Landsat Program records: Multispectral Scanner (MSS) sensors

Documentary heritage submitted by United States of America and recommended for inclusion in the Memory of the World Register in 2011.

Scientists worldwide recognize that there exists only one accurate image record, spanning nearly four decades, of the Earth's land surfaces, coastlines, and reefs at a scale revealing both natural and human-induced change. This record has been obtained and continuously updated by sensors onboard a series of land-imaging satellites that began with the launch of Landsat 1 in 1972. The Landsat program, managed under a partnership between the United States Geological Survey (USGS) and the U.S. National Aeronautics and Space Administration (NASA), provides historical and current land-surface image data to users in over 180 countries via USGS archives and those of its international-partner ground receiving stations around the world. In recent years Landsat data have emerged as critical to the discovery, monitoring, and understanding of changes to the Earth's surface caused by climate, human impact, or natural disasters.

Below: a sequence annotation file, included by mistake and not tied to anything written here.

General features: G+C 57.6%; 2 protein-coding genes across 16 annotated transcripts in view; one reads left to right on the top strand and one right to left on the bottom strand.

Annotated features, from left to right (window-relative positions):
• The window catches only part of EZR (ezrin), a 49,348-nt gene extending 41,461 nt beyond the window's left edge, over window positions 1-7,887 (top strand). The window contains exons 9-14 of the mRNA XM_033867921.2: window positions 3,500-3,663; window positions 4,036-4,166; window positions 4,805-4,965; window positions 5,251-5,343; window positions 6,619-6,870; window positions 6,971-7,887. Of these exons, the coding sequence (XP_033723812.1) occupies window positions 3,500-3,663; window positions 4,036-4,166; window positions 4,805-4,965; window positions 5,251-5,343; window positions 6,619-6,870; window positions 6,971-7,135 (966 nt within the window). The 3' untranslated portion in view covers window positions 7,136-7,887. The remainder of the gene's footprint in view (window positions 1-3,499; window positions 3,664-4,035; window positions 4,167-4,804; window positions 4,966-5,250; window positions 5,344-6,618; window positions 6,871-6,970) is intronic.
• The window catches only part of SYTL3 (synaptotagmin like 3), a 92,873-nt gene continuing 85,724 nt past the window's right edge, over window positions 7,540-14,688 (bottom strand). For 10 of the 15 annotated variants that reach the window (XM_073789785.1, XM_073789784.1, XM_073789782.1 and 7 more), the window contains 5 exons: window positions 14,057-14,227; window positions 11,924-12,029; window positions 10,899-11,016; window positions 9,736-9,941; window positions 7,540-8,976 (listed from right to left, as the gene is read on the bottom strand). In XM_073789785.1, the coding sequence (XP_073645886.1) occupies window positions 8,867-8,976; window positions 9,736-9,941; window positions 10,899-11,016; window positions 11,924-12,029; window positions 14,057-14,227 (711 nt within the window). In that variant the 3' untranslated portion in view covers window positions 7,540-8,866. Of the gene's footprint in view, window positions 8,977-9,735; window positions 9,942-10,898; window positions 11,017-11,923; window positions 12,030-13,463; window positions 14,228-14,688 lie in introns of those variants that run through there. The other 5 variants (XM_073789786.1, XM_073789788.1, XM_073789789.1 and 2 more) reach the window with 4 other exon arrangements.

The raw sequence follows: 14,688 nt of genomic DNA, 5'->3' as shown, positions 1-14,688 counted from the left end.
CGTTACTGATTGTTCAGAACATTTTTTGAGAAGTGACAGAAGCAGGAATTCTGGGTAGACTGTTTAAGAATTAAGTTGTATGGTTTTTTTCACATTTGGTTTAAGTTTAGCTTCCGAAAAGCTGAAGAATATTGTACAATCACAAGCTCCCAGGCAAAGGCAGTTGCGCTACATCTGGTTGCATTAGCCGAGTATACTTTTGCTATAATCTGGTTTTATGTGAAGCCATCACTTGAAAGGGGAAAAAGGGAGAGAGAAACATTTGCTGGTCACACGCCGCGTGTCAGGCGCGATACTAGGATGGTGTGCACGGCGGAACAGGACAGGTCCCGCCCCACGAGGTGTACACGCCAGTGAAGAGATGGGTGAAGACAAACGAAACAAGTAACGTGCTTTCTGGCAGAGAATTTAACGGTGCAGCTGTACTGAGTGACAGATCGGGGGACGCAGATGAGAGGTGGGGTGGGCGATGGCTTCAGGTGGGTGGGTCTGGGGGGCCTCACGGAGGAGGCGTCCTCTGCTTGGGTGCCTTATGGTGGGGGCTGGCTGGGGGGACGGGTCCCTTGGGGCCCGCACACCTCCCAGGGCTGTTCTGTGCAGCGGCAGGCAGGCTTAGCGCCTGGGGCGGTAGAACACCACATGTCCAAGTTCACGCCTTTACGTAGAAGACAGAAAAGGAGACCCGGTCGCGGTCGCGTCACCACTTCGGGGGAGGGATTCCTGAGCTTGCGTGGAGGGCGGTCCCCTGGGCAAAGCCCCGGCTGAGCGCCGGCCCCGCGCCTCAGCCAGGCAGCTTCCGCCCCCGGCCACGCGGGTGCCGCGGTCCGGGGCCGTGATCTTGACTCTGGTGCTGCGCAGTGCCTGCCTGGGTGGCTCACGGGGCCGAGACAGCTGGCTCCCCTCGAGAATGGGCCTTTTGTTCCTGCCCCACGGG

• Year of submission: 2010
  • Country: United States of America
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